Navi Pillay, speaking at the end of a controversial fact-finding mission to assess Sri Lanka's progress after the 26-year war between the government and separatist Tamils, said she was "deeply concerned" about the situation.
She said: "It is important everyone realises that although the fighting is over, the suffering is not.
"I'm deeply concerned that Sri Lanka, despite the opportunity provided by the end of the war to construct a new, vibrant, all-embracing state, is showing signs of heading in an increasingly authoritarian direction."
Pillay said reconstruction and redevelopment are important achievements in former war zones, but added: "Reconstruction alone will not bring reconciliation, dignity, or lasting peace."
She also said she was concerned about the degree to which the "military appears to be putting down roots and becoming involved in what should be civilian activities, for instance education, agriculture and even tourism".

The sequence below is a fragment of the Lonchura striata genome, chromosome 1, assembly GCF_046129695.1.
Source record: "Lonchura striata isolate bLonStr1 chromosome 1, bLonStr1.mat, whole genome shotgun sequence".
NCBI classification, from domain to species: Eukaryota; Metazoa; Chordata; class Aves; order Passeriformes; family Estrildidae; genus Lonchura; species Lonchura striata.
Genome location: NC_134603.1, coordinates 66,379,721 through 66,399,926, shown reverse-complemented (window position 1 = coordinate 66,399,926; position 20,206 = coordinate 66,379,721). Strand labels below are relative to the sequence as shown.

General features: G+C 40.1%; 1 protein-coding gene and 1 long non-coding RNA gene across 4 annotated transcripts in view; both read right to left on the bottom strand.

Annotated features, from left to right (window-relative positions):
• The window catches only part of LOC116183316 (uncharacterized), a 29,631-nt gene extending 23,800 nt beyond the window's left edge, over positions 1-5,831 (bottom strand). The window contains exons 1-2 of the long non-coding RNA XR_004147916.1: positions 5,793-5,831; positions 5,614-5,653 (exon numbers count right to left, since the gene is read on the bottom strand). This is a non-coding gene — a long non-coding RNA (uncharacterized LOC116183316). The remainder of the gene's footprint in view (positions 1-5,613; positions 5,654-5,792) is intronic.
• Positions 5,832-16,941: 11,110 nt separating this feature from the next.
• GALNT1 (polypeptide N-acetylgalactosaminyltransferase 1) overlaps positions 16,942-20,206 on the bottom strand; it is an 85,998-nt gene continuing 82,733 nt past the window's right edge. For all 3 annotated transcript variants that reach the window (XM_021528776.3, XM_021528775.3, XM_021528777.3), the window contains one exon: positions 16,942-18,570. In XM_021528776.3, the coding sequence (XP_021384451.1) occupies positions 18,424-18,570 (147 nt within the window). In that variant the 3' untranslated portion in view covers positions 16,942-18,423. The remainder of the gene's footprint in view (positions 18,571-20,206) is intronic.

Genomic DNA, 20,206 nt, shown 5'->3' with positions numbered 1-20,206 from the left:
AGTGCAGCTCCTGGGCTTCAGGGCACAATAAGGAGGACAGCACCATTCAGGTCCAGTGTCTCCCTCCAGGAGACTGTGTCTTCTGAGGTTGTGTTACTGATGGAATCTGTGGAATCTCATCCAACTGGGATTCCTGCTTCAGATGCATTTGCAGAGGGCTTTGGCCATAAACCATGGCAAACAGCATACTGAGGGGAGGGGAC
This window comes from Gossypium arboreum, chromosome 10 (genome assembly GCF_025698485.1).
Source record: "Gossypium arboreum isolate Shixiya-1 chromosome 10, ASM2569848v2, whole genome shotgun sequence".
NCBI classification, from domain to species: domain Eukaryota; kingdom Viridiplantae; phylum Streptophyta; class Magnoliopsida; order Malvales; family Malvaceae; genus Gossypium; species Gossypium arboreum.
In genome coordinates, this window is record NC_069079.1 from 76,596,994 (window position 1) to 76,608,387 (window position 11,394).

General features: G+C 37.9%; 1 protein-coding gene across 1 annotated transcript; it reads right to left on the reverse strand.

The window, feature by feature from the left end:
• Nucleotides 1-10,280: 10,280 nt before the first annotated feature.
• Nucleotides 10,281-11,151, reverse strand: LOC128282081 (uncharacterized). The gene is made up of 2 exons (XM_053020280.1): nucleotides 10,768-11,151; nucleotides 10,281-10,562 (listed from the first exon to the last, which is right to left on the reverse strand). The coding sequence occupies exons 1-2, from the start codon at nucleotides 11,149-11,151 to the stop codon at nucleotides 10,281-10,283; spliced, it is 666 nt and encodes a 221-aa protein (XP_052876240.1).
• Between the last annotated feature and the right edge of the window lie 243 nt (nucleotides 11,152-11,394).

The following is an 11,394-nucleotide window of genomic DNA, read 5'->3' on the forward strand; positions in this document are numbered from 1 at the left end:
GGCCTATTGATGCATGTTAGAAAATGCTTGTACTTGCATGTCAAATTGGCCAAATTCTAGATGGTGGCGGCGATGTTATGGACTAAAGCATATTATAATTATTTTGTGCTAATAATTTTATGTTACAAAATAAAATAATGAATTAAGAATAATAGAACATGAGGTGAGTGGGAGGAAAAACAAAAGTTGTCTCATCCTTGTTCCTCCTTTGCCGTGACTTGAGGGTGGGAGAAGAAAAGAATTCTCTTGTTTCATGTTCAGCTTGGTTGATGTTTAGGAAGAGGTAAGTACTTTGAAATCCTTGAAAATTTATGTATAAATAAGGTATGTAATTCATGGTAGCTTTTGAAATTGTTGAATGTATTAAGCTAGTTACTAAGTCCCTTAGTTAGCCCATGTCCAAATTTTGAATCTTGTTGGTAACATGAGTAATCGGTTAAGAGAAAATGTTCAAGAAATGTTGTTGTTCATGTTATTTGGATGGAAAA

The UN says at least 40,000 Tamil civilians were killed by Sri Lankan government forces in the final stages of the civil war, which ended four years ago.
A Channel 4 investigation in 2011 revealed a litany of war crimes towards the end of the conflict, including soldiers raping Tamil women, the systematic execution of naked, bound prisoners-of-war, and the strategic denial of food and medicine to hundreds and thousands of trapped civilians.
A UN panel has said it has "credible allegations" that both sides committed atrocities and war crimes, and singled out the government for most of the blame.
Sri Lankan president Mahinda Rajapaksa told the UN High Commissioner for Human Rights that his people believed the UN is a biased organisation.
Sri Lanka has come under international pressure to bring to book those accused of war crimes. The regime has rejected the accusations of rights abuses, although Rajapaksa last month ordered an inquiry into mass disappearances.